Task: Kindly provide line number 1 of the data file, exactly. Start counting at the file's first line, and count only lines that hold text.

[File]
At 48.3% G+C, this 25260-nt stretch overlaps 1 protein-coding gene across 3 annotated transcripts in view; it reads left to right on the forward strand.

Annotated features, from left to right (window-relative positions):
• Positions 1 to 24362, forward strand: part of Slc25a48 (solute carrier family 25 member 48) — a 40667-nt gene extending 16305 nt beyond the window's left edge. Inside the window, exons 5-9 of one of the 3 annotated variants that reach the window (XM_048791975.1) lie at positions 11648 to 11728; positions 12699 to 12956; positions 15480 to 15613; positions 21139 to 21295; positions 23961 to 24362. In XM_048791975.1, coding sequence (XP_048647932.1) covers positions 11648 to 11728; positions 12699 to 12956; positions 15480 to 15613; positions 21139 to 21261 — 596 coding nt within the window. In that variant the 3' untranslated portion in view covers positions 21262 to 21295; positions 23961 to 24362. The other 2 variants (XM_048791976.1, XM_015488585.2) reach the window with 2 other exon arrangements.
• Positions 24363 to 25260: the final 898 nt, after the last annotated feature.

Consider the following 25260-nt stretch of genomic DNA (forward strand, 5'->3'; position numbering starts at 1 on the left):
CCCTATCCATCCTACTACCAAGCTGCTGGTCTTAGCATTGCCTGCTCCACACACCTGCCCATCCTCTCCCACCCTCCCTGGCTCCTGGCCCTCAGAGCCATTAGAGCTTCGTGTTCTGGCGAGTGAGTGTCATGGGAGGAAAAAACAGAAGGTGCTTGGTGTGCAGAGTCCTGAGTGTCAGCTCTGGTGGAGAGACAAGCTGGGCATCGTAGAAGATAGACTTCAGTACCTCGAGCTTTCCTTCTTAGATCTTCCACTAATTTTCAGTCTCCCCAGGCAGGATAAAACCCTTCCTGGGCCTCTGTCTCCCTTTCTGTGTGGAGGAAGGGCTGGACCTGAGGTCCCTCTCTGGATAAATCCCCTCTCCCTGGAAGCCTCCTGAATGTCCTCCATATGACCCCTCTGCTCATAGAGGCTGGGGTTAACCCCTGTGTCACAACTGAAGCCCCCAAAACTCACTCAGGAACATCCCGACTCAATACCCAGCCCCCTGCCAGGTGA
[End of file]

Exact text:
At 48.3% G+C, this 25260-nt stretch overlaps 1 protein-coding gene across 3 annotated transcripts in view; it reads left to right on the forward strand.